Between brutal streak and extreme trends, real Kansas City Royals remain to be defined

·5 min read

A blurry lifetime of a week ago, the conquering Royals returned from a 6-3 road trip with a 16-9 record and standing atop all of Major League Baseball.

No one could stop the juggernaut, and surely they were playoff-bound … if not destined for the World Series.

By a mere seven days later on Sunday at Kauffman Stadium, they had suffered an eighth straight loss, 9-3 to the Chicago White Sox, to punctuate a hideous 0-7 homestand and careen below .500 for the first time this season.

It’s “embarrassing” not to play the kind of baseball they believe they can, manager Mike Matheny said after the game Sunday, adding, “It doesn’t sit right.”

Their play the last few days was so inept and infuriating, even, that we might as well declare their season over.

Neither overstated scenario, of course, was or is enshrined or inevitable … even if the polar identities are both in this team’s DNA and thus in its range. It’s not as if the brilliant part of this 16-17 start simply can be dismissed as fool’s gold and the recent funk assumed to be the harsh truth.

These Royals are both and all of it and no one thing all at once, conjuring that line from poet Walt Whitman’s “Song of Myself”: “Do I contradict myself? Very well then I contradict myself, (I am large, I contain multitudes.)”

Or, if you prefer, let’s summon the words the other day of baseball poet Whit Merrifield (and not just because his name is reminiscent of Whitman) after the fifth straight loss:

“Did you think it was going to be peaches and roses all year? … Let’s see how we can respond. Let’s see what kind of team we’ve got. Let’s see what kind of men we’ve got in there.”

By “how we can respond,” Merrifield was directly referring to the immediate horizon against the White Sox.

The response, alas, was not well: The Royals were outscored 21-4 in the series (and 58-21 over the eight games.)

But Merrifield no doubt also meant the bigger picture of a 162-game season. And that point still reverberates as the Royals take what they can only hope will be a rejuvenating, resetting sort of off day before resuming play on Tuesday in Detroit.

Brutal as this sequence has been, it bears remembering that it’s also a sliver of the season. And while they would do well to gather some peaches and/or roses ASAP, whether this span becomes a telling microcosm is another matter … and one that the Royals are equally free to shrug off or stay mired in.

Still, in the fickle blink of eight days, 4.94 % of the regular season, it’s reasonable to suggest many perceptions have changed radically about what this team is and where it’s going.

And not without ample reason, given the hollow, uninspired performances the last few days in particular. That’s put them on a dismal trajectory … even if it need not be ruinous.

It was a terrible week, Matheny acknowledged, while reminding that terrible weeks tend to be a routine hazard of the game.

Yet with each passing day, the direction becomes more and more of a vortex to be escaped both psychologically and in the standings.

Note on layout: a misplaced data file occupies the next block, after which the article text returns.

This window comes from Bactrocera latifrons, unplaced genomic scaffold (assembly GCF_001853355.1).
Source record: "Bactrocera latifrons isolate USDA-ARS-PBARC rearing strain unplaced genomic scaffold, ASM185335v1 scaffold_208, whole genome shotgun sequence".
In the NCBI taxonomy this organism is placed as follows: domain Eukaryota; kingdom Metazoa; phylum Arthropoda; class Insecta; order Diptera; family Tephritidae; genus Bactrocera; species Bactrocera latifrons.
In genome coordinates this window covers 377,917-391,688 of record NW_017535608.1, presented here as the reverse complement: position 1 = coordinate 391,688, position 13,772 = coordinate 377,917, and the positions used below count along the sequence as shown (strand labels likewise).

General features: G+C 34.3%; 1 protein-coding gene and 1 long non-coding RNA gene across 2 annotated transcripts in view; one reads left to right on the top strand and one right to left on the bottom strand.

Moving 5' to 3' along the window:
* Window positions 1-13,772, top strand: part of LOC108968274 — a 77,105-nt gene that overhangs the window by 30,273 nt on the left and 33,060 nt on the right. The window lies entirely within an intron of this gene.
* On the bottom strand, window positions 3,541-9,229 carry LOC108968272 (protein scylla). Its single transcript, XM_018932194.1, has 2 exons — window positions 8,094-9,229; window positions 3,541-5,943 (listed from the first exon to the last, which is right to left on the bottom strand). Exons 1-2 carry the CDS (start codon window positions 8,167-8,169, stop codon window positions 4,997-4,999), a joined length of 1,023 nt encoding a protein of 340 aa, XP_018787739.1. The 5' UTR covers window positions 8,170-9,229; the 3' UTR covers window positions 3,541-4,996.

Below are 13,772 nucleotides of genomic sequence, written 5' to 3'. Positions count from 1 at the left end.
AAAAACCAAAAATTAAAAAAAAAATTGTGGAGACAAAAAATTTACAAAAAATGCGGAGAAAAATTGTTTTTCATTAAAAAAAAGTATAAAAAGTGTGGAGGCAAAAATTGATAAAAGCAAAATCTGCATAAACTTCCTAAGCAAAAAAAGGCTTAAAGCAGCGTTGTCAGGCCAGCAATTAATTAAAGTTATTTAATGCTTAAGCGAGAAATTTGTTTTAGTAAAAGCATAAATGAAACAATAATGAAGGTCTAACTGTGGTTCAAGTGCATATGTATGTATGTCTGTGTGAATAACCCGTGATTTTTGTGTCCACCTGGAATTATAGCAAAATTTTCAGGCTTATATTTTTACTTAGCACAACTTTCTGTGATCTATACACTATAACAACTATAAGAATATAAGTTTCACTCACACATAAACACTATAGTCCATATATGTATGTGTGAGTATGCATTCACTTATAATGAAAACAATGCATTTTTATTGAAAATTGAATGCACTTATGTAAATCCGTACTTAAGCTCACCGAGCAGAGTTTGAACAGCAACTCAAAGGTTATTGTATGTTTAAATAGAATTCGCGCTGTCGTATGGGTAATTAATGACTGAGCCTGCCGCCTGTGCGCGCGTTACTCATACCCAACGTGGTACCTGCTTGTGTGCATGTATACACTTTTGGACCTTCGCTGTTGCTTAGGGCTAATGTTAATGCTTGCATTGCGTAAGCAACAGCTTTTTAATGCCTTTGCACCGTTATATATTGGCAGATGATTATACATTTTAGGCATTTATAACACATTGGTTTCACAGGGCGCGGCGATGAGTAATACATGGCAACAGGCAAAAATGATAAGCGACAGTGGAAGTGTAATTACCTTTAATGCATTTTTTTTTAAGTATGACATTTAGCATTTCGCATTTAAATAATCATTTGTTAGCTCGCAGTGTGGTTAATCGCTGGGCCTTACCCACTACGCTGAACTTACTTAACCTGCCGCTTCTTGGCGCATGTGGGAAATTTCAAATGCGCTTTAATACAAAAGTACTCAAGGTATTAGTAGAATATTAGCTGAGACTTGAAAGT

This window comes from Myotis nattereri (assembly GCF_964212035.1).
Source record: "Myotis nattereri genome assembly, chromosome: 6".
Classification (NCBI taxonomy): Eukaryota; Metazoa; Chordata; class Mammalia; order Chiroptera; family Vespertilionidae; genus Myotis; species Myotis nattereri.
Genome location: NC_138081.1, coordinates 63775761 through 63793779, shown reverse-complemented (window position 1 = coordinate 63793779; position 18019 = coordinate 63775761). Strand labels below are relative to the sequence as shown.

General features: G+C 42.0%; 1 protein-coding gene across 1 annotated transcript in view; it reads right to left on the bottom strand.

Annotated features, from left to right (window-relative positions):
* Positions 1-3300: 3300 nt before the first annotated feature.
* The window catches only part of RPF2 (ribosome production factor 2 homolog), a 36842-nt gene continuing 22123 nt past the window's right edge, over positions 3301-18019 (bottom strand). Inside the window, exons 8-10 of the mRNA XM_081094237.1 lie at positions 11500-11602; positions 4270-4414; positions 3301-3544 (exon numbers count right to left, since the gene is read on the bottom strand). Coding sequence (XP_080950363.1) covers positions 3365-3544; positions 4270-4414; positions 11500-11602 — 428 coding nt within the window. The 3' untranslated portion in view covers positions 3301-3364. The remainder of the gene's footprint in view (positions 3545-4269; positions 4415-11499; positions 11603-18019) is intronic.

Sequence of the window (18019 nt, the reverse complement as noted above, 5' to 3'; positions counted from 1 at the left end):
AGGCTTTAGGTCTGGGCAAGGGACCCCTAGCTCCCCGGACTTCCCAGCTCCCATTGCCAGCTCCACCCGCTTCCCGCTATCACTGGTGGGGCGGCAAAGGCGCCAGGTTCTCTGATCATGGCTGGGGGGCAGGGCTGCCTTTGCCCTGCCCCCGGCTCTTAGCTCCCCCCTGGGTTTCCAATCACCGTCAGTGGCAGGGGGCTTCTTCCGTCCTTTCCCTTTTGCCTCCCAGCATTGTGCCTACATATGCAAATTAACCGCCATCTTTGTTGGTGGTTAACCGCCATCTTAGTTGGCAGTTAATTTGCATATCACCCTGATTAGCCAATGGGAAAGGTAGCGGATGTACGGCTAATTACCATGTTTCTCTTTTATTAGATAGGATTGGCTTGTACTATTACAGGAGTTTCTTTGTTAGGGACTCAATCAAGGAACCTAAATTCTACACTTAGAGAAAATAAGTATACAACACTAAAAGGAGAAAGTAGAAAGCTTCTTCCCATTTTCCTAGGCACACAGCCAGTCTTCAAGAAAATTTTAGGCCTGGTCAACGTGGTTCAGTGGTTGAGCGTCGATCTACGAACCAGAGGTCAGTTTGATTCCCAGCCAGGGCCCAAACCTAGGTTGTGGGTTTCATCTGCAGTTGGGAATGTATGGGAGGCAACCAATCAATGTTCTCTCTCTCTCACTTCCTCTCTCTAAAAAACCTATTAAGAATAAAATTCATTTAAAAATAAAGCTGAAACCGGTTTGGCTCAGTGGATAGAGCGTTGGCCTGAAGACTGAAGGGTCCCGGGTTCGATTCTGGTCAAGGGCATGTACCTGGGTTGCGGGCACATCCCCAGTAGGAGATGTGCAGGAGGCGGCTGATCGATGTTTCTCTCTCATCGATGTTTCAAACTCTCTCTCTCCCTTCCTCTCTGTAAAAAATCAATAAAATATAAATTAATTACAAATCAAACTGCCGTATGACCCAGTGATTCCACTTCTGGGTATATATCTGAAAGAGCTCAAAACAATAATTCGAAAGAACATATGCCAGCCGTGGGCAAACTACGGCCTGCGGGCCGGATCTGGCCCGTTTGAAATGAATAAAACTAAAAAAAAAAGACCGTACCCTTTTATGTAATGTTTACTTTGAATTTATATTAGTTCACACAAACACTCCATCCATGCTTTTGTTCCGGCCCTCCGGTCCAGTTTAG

And it’s sure enough to make you wonder at what number does a losing streak become some sort of living, breathing burden that proves catastrophic and inescapable.

The old joke in the news business is that twice is a coincidence and three times makes for a trend story.

Eight times is something quite beyond that. And it indeed reflects distressing issues: from lapses in starting pitching to a recently capricious bullpen, from some porous infield defense to a stupefying offensive drought encapsulated in Jorge Soler and Hunter Dozier lagging below .200.

Just the same, we still think eight times also could be ultimately reduced to a blip. Or maybe minimized as a propelling-off-the-bottom pivot point.

Could, we say, because it’s not a stretch to reckon that Soler and Dozier and opening day starter Brad Keller, to name a few, will produce more like their track record says they will.

And it’s logical to figure that the impending return of Adalberto Mondesi (oblique injury), likely by the end of the month, not only will reset and reshape the infield defense but also add a potential catalyst to the lineup.

While Mondesi’s career has been marked by wild swings in performance at the plate, he’s also the most dynamic player with the highest ceiling the current Royals have seen perform at the major-league level.

If nothing else, it’s worth waiting to see the impact of his return before shunning the rest of the season.

It’s true that the Royals have made it an enormous challenge to be patient and level-headed through this sloppy, exasperating time.

But it’s also true that every season has its distinct ebb and flow … and that we remain too early into this one to know where the tide will deposit a team that had the best record in baseball for more than a month and has been as poor as can be for just over the last week.

Most likely, this team is somewhere in between extremes.

Somewhere on a spectrum it’s entirely free to define, with a group as capable of an exhilarating start as it is of a debilitating slump and about 80 % of the story remaining to be created ... hard as that might be to remember just now.